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There’s no shortage of public transport in Africa, but finding the right vehicle where you need it, when you need it? That’s not always so easy. While Uber and Bolt have certainly transformed urban mobility in Africa, they’re not the only show in town.

In Nigeria, Africa’s most populous country, getting around is never an easy matter. The traffic jams in Lagos are the stuff of legend - residents spend up to four hours a day on their commute, and finding a safe, reliable and comfortable bus service is far from straightforward. That’s what Onyeka Akumah, Johnny Ena, John Shaibu and Afolabi Oluseyi hoped to change, when they founded Plentywaka in 2019.

Billed as an ‘Uber for buses’, Plentywaka hopes to smooth out the bumps in the road for travellers across Nigeria. Its ‘Dailywaka’ service takes care of everyday trips in a number of key cities, while Travelwaka is billed as the solution for long-distance trips between states. And while pandemic lockdowns forced a temporary pivot into moving foodstuffs and essential services, since the launch Plentywaka has gained more than 80,000 users, and completed more than 500,000 rides.

Using its own fleet of vehicles, leased to drivers, and partnering with existing bus companies, “Plentywaka is getting to a point where we’re now becoming more like an aggregator as we onboard transportation companies on our platform. Interstate travel in Nigeria is data insufficient, and we want to be the first company to solve this,” Ena explained to TechCrunch.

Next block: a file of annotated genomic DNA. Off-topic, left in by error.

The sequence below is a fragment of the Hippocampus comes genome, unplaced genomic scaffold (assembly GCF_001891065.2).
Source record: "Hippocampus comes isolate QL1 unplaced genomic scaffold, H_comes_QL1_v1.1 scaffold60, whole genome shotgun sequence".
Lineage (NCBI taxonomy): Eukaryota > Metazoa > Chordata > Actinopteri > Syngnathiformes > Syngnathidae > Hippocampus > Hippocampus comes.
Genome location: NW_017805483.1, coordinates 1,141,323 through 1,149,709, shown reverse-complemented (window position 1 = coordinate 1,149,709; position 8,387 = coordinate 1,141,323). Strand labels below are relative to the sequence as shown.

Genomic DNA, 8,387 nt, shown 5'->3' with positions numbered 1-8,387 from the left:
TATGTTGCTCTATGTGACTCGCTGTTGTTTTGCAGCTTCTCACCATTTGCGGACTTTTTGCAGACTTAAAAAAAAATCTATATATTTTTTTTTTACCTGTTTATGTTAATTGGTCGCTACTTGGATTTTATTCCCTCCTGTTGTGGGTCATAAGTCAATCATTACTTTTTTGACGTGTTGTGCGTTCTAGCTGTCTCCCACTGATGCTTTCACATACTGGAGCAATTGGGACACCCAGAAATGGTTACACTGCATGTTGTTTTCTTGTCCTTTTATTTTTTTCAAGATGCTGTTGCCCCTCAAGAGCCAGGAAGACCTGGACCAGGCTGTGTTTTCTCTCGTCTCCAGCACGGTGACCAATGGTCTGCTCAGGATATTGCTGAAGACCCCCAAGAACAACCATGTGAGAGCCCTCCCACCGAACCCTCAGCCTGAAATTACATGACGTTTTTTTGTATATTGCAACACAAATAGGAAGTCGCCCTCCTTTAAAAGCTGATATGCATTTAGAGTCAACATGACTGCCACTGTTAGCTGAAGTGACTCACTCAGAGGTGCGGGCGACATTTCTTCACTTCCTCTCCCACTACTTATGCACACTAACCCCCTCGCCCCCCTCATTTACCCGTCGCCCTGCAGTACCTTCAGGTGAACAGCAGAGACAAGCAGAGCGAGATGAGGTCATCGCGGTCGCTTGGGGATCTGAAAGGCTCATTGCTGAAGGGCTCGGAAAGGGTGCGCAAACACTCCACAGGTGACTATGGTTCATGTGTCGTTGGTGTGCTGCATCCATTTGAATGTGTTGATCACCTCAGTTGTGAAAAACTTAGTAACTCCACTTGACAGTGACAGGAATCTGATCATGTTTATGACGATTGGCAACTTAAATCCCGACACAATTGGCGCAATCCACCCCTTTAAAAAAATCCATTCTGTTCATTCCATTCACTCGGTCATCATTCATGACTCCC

And the start-up is flexing its muscles, with plans for global expansion. It was accepted into the Techstars Toronto accelerator program earlier this year, opened an office in Canada, and recently secured $1.2m in a round of seed funding.

Those bold expansion plans included the recent acquisition of Stabus, a similar start-up in neighbouring Ghana, which relaunches on September 16 as Plentywaka Ghana. And that’s just the beginning, with bold plans to expand to a further six African countries within the next two years.

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Across the continent Quickbus is working to similarly transform long-distance bus travel in East Africa and beyond.

Founder Humphrey Wrey describes Quickbus as a Skyscanner or Kayak for bus travel, an aggregator formalising a long-informal market with the option for additional customer services ranging from seat reservations to user reviews.

Since launching in 2018, Quickbus has signed up more than 40 bus companies across six countries, offering seamless online booking from Angola to Kenya, Zambia to Mozambique. In SA, Quickbus aggregates fares and schedules for 13 bus operators serving major routes.

Nairobi is proving a hotbed for urban mobility innovation, with homegrown ride-hailing service Little giving the likes of Uber and Bolt a run for their money.

Little launched in Nairobi in mid-2016, and in five short years has expanded to thousands of drivers across four East African countries. In June it added a fifth, with the launch in Ethiopia of Little Mekina, shaking up the transportation sector in Addis Ababa.

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Along with offering innovative options such as boda-boda motorbike taxis and women-only cars, key to Little’s success has been its energetic addition of new service offerings within the Little ecosystem.

That’s no surprise, as Little is backed by payments giant Safaricom, which mean riders can purchase – and, crucially, drivers can sell – mobile airtime through the app, and users can do everything from paying utility bills en-route, to making a doctor’s appointment. Payments can be made using mobile payment system M-Pesa, not only credit card, and riders can even request a ride outside of the smartphone ecosystem, using physical store vendors or a USSD ‘short code’ to summon a ride.

As homegrown entrepreneurs apply global smarts to local challenges, moving around in Africa can only get easier.

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